Young Talent Creates Joyful Noises
Youth-filled music. What a great experience for performer and audience alike. Three Tahoma District students are reaping and harvesting the talents of their school, their parents and their extra-curricular music instruction.
Evan Stricker is a third grader at Glacier Park Elementary who was intrigued by the musical talent of Graeme Pennington, now a young college student. Graeme was drumming for the group “Joyful Noise” for which his mother is Praise Band director. Evan was about seven years old then and he decided to pick up the sticks. The first piece he eventually could play that caused personal excitement was 21 Guns, a song by American punk rock band, Green Day. His favorite adult performer is Neal Peart, primary lyricist and drummer for the rock band, Rush.
Evan takes drum lessons at Dace’s Rock ‘n More Music Academy, a non-profit music school in Maple Valley where he is drummer for a band called Shockwave. He performed for the first time “in front of an audience” at Shepherd of the Valley Lutheran Church this year. “Yes, I was nervous,” he shared.
Describing the family history with music, Evan said, “It started with my grandma (since age six) on the piano, next my mom on the flute, and then my dad on the violin and guitar. Last of all my sister again on the piano and me on the drums.” Dad (David Stricker), Evan, and his sister all play together once or twice a week.
Stella, Evan’s older sister, is a Glacier Park fifth grader who takes rockology/piano practice at Dace’s Academy two days a week and plays in a band. The Academy provides private, group, and applied music lessons. She began singing to an audience with Joyful Noise and also has participated in two rockcitals with her band. The first piece that got her intrigued with piano was Unstoppable, a piece whose lyrics begin, “I’ll smile, I know what it takes to fool this town. I’ll do it ‘til the sun goes down.”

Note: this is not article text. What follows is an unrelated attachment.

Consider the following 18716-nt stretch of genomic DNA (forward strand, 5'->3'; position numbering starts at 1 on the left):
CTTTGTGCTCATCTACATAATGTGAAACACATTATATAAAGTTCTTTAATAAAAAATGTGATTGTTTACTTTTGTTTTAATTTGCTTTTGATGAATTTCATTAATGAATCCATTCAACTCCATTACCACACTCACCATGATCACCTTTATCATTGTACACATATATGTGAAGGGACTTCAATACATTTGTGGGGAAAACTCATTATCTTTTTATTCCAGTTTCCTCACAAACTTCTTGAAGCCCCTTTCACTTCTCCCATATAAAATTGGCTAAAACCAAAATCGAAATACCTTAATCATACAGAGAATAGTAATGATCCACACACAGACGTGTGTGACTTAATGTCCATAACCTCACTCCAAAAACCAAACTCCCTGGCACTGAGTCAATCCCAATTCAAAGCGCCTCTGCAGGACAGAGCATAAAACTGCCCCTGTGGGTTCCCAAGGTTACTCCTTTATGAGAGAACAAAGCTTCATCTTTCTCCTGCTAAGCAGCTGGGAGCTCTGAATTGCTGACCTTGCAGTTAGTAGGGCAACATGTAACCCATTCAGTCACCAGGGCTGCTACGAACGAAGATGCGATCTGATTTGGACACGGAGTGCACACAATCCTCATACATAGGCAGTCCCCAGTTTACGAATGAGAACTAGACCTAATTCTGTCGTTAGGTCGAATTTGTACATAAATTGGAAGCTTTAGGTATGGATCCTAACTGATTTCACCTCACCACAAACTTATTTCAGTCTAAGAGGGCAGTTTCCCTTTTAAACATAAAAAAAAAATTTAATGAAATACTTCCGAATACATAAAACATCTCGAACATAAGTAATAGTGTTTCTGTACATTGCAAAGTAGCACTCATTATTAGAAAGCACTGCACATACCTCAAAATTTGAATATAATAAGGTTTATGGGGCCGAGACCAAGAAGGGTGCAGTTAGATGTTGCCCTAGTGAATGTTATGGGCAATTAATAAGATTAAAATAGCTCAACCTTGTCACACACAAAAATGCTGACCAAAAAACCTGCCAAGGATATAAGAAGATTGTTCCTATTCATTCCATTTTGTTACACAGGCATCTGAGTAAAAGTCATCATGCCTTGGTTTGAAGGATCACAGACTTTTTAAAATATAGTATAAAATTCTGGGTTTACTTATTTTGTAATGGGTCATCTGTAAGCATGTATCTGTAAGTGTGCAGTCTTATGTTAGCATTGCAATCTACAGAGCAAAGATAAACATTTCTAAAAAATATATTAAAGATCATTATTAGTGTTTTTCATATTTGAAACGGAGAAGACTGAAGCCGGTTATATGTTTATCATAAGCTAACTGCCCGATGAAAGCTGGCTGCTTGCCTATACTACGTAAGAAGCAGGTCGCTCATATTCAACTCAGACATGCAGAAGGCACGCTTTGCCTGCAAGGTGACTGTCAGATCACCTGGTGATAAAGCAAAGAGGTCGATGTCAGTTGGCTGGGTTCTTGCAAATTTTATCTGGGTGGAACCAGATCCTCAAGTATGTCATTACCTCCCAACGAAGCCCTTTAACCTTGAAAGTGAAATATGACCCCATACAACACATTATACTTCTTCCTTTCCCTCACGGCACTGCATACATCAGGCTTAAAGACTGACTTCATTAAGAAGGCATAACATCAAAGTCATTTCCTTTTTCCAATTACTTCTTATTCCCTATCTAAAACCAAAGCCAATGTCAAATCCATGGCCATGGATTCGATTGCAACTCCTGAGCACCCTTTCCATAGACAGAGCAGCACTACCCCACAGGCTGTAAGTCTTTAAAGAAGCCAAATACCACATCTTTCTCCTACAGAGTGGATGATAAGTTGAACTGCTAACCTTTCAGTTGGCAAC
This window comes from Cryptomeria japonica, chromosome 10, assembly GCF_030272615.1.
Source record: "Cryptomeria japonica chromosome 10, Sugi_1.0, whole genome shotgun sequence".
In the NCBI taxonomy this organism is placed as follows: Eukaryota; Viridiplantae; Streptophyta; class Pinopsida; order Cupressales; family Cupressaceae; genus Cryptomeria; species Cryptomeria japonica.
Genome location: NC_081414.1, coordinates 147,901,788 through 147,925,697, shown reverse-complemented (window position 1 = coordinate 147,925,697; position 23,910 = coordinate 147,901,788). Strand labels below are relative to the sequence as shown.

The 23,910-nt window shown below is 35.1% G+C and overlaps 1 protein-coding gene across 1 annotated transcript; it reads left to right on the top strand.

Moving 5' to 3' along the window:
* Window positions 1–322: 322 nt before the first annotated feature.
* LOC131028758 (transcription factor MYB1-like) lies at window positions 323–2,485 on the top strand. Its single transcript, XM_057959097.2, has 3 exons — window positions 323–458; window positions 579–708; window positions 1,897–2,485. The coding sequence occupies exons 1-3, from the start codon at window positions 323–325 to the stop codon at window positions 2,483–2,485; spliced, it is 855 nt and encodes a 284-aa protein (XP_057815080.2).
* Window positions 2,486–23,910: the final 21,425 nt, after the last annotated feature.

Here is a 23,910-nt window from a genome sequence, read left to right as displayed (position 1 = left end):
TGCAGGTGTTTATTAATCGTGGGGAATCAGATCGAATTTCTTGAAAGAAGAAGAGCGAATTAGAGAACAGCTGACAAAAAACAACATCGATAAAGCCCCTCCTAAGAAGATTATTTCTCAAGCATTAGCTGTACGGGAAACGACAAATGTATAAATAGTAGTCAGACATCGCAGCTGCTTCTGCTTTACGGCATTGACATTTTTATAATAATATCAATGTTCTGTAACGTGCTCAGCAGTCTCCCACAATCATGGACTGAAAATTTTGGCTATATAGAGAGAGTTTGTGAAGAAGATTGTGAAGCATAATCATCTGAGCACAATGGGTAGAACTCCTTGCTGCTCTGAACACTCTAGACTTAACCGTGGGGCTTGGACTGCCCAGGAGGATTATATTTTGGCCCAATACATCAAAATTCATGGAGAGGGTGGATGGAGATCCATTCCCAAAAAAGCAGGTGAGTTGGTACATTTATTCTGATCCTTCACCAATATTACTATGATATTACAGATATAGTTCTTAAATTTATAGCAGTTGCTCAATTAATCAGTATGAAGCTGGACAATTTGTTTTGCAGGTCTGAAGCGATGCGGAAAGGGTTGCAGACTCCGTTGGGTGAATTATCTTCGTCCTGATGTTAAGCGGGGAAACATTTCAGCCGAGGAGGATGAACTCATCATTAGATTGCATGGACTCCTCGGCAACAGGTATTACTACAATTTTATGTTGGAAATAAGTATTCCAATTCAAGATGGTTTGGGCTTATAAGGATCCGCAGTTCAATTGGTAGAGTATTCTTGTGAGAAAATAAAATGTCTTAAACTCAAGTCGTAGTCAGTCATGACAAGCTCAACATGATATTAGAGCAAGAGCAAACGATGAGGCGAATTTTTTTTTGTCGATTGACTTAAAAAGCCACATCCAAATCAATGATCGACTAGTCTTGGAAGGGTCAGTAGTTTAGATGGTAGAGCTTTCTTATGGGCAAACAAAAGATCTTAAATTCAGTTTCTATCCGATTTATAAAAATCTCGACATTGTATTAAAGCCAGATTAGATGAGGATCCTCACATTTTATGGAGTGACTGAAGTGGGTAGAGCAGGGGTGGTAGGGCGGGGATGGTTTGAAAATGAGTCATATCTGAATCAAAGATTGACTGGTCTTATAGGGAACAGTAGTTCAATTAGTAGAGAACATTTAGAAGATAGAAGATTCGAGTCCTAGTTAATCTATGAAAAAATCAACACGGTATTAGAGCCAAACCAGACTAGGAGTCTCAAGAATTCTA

“I got interested in music when I was about age four because I loved to sing and I wanted to be a singer when I grew up,” she said. “Then at age seven, I started taking private piano lessons at home. I got bored so I took a long break. Out of the blue, my mom told me that I was going to take piano lessons again but that it would be a better experience. Soon enough I started to love both playing the piano and singing.”
Most inspirational singer for Stella is Melanie Martinez, a songwriter and music video director. Stella first played in front of a “huge” audience last fall at a rockcital at Chalet Theater in Renton. “I was super nervous when I saw the audience but once I started to play the song it was super awesome!” She plans to “stay focused on my practicing” and “always stay playing piano and singing in the church band and rockology.”
Sixth grade singer and pianist, Sophia Stadler, has always been interested in music. “I used to perform little concerts for family and friends and started taking piano lessons when I was five years old,” she said. That interest followed her through choir taught by Jackie Day at Tahoma Middle School. In the first quarter of this year she won an “Excellence Award” in the class.
Sophia identifies with family talent. Her grandma in Wisconsin is a piano teacher, her mom and aunts were in a drum and bugle corps, and her dad plays the drums. “As a family, we always listen to SPIRIT 105.3 and sing along in the car,” she said. A good memory is of singing Amazing Grace “with my mom all the time when I was little.” Additionally motivational was the fact that she could play Hot Cross Buns and Jingle Bells on the piano!
Her first stint in front of an audience was at age three in a church Christmas musical. “I remember I was really excited about that.” She continued to perform in musicals and plays both in school, at church, as well as at Children’s Village Theater. High school is on the musical horizon for Sophia. She just finished performing in Shrek the musical and her goal is to continue to perform in high school and with the Chamber Choir under the auspices of Tahoma High School choral director, Ken Riggs. Music does indeed make Sophia smile, move with the mood, and send an invitation to those who watch her. She’ll do it ‘til the sun goes down.